Management Notes

# Management Notes

Reference Notes for Management

# G purchased a Family Income policy at age 40, The policy has a 20-year rider period. If G were to die at age 50, how long would G’s family receive an income?

## G purchased a Family Income policy at age 40, The policy has a 20-year rider period. If G were to die at age 50, how long would G’s family receive an income?

Options:

 5 years 10 years 15 years 20 years

b. 10 years

The correct answer is b. 10 years.

Family Income policies are designed to provide a regular stream of income to the insured’s family in the event of the insured’s death. In this scenario, G purchased a Family Income policy at age 40 with a 20-year rider period.

This means that if G were to pass away at age 50, the policy would provide income to G’s family for a period of 10 years.

Here’s a detailed explanation of why the answer is correct:

When G purchased the policy at age 40, they chose a 20-year rider period. This means that the policy is designed to pay out for a duration of 20 years after the insured’s death.

However, if the insured were to pass away before the 20-year period is completed, the policy would still provide income to the family for the remaining years within the rider period.

In this case, G dies at age 50. Since G purchased the policy at age 40 and the rider period is 20 years, the policy will provide income for 10 years (20 years – 10 years = 10 years remaining in the rider period). Therefore, G’s family would receive income for a total of 10 years after G’s passing.

Now, let’s go through why the other options are not correct:

a. 5 years:

This option suggests that G’s family would receive income for 5 years after G’s passing. However, this is an incorrect assessment. The policy has a 20-year rider period, which means it is designed to provide income for a total of 20 years after the insured’s death.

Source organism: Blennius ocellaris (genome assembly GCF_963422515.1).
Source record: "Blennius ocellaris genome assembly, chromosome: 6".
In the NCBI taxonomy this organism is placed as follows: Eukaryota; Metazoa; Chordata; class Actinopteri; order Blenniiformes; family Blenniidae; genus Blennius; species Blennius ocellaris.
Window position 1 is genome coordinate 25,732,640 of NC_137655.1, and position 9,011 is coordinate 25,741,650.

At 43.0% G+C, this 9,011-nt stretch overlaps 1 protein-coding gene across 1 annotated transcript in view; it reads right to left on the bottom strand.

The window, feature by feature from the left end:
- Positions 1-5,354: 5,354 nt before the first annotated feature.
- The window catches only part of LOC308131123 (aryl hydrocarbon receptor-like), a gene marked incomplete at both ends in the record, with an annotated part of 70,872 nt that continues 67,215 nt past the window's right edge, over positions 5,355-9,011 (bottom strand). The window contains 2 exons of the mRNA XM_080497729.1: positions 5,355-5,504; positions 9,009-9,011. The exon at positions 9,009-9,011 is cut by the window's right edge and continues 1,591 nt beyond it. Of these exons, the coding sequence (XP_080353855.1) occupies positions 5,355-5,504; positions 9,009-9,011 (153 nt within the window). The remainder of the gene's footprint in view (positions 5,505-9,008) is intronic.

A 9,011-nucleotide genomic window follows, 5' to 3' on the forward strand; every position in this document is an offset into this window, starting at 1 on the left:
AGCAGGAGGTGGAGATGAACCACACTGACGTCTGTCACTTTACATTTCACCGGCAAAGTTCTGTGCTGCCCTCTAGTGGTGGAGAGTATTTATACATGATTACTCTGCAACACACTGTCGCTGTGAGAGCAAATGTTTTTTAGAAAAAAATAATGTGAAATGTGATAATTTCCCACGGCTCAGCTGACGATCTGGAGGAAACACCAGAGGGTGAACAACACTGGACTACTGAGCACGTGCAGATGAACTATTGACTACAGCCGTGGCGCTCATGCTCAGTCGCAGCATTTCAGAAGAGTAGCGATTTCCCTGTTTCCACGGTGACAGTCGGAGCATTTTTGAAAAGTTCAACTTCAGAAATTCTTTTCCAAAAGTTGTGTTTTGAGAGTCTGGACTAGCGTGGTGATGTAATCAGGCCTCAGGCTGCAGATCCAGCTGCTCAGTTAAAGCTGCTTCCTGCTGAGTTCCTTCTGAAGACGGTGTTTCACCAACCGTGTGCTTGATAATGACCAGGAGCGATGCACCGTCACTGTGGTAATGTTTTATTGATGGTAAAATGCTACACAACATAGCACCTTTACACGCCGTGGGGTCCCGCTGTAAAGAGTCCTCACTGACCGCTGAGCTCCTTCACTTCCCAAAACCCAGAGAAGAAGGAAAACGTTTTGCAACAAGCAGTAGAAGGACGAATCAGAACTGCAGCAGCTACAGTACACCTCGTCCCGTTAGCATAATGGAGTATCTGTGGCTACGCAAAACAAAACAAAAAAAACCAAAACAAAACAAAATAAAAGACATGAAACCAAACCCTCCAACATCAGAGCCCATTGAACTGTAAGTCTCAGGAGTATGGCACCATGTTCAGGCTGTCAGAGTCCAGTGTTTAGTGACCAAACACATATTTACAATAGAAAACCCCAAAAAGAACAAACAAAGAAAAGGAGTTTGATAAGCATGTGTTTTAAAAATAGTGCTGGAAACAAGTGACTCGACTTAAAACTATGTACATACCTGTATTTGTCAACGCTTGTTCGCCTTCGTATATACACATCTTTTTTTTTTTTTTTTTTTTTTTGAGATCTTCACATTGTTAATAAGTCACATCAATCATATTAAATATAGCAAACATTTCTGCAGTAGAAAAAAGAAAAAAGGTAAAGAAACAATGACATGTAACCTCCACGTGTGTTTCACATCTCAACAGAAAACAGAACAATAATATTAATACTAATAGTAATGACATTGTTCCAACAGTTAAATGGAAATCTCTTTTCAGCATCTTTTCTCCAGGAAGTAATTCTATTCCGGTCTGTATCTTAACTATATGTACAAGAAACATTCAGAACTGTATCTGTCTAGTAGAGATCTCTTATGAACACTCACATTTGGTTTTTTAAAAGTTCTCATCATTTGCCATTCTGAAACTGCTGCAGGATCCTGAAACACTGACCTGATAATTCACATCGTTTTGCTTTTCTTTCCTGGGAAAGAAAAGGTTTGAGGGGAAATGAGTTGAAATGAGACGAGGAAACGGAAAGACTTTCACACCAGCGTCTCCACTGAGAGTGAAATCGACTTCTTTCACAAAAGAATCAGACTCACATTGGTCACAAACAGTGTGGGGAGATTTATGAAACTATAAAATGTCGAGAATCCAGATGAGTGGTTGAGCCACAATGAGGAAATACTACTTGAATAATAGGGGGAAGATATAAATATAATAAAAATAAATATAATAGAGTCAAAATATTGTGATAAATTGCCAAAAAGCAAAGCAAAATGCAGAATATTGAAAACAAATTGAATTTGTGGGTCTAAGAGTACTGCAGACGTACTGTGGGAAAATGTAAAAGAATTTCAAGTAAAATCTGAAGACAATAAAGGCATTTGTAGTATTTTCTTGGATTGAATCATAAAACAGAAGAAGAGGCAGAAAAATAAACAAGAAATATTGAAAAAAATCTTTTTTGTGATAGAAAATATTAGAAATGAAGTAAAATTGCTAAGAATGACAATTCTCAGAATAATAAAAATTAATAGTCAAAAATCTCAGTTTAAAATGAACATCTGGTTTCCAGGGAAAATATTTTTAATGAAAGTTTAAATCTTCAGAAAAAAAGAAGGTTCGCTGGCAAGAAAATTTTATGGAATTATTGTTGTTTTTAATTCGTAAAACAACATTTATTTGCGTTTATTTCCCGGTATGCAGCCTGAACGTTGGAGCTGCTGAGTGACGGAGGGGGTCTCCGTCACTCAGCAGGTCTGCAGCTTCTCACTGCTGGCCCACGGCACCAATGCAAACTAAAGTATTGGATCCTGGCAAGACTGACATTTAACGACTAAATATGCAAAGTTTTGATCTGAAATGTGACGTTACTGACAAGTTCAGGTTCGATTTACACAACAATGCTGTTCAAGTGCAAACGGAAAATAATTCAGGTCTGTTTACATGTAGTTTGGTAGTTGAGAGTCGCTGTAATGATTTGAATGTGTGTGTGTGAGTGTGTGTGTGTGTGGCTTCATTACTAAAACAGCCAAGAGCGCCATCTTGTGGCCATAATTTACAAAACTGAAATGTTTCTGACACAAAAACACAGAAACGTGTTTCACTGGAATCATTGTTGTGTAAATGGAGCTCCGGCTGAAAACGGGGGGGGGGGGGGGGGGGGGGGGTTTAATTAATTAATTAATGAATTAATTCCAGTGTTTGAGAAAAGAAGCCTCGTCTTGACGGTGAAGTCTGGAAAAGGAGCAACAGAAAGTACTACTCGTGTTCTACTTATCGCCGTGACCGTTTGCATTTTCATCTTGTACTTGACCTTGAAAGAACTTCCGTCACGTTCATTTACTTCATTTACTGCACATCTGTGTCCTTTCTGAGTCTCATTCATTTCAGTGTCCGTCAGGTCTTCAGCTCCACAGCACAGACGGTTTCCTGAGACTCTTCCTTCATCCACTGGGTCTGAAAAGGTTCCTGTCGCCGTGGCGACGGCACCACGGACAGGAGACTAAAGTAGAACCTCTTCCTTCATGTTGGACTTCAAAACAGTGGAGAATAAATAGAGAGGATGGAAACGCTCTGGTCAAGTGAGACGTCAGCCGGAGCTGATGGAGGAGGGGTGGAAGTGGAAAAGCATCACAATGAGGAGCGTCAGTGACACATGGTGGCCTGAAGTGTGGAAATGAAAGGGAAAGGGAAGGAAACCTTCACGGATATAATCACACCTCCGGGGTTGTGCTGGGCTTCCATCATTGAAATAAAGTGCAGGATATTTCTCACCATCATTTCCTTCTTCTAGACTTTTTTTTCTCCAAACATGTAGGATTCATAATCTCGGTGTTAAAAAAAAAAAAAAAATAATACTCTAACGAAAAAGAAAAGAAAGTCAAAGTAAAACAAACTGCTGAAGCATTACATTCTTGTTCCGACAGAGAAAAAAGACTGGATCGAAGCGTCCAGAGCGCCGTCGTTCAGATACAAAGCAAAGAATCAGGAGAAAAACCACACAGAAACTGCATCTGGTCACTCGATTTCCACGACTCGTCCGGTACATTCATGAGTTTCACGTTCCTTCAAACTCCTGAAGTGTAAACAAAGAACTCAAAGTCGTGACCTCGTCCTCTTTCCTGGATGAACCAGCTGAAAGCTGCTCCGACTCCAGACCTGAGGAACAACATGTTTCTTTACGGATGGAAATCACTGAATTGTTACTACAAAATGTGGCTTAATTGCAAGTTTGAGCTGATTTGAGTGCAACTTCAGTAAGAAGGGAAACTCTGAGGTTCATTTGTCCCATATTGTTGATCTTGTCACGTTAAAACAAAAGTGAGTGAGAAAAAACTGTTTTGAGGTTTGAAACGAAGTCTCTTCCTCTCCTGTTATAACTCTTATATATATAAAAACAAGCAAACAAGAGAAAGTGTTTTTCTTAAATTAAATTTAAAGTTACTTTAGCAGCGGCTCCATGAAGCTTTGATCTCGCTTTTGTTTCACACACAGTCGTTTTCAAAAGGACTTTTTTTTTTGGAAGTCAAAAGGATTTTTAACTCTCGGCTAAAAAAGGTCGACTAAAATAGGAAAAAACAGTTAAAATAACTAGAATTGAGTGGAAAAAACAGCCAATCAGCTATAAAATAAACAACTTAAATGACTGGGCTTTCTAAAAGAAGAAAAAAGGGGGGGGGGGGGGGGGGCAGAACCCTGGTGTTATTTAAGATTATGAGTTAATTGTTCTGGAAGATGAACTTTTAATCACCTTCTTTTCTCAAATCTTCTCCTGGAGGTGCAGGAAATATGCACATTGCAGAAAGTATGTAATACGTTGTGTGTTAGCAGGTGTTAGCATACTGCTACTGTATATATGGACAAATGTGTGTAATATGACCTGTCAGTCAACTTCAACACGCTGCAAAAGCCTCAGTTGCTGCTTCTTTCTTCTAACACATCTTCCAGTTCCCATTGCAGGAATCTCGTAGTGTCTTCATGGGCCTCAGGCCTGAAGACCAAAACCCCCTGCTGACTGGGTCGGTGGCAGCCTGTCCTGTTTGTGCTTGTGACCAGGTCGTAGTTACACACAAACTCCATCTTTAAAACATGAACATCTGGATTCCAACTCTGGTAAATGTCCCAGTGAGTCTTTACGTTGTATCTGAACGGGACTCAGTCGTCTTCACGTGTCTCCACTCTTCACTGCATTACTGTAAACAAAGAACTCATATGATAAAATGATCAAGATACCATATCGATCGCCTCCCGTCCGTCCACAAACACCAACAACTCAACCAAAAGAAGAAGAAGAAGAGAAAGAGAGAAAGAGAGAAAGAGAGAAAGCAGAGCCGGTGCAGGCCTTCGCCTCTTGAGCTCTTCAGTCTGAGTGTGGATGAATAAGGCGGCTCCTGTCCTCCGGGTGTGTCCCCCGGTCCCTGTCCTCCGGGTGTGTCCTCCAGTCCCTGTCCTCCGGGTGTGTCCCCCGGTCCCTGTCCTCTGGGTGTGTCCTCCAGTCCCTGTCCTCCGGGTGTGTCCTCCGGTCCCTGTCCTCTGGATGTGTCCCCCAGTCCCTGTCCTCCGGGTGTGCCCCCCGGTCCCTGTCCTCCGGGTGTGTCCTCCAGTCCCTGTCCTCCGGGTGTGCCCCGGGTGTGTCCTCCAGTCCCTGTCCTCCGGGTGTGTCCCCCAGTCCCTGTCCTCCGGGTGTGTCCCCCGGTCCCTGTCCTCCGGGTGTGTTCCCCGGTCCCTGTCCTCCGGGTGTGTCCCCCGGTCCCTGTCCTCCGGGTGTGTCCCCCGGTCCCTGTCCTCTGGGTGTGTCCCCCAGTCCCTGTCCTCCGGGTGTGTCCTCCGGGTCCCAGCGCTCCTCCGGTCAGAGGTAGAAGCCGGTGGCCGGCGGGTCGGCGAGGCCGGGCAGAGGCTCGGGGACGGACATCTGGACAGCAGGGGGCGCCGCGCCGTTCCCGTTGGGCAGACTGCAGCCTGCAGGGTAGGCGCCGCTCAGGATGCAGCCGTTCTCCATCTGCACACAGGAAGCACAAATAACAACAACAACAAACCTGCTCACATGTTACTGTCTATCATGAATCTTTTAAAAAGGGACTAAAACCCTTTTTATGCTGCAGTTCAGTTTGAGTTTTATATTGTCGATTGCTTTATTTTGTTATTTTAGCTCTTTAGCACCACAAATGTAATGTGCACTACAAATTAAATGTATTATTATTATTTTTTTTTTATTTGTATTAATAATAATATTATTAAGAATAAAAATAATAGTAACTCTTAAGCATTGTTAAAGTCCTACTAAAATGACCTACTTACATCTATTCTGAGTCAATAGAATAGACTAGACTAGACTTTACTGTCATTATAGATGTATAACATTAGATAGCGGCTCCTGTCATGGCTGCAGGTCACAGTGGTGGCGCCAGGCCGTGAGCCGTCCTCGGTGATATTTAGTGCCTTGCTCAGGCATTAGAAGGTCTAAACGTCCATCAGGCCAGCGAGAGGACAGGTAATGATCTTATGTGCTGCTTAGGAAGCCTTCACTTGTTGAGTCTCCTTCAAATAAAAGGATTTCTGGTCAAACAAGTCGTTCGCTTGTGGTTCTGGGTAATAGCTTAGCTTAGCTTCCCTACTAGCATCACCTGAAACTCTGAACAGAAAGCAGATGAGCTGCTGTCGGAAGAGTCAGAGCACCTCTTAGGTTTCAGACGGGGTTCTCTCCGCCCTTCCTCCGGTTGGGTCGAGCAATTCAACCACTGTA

In this case, G passed away at age 50, which means there are still 10 years remaining in the rider period. Therefore, the family will receive income for a total of 10 years, not just 5.

c. 15 years:

This option suggests that G’s family would receive income for 15 years after G’s passing. However, this is an overestimation. While the policy does have a 20-year rider period, G passed away at age 50.

Since the rider period starts at the time of policy purchase, there are only 10 years left in the rider period. Therefore, the family will receive income for a total of 10 years, not 15.

d. 20 years:

This option implies that G’s family would receive income for the full 20-year rider period regardless of when G passed away. However, this is incorrect. The rider period is designed to provide income for a maximum of 20 years after the insured’s death.

In this case, since G passed away at age 50, there are only 10 years left in the rider period. Therefore, the family will receive income for a total of 10 years, not the full 20 years.

Option a. (5 years) underestimates the policy’s coverage period. The 20-year rider period ensures financial support for two decades following the insured’s death. With G’s passing at age 50, 10 years remain within the rider period, providing income for a total of 10 years. Option c. (15 years) overestimates the coverage duration.

Despite the 20-year rider period, G’s passing at age 50 leaves only 10 years within the rider period. Consequently, the family receives income for a total of 10 years, not the suggested 15. Option d. (20 years) assumes uninterrupted coverage for the full rider period.

However, with G passing away at age 50, only 10 years remain in the rider period, resulting in a total income duration of 10 years. Therefore, the correct answer is b. (10 years).

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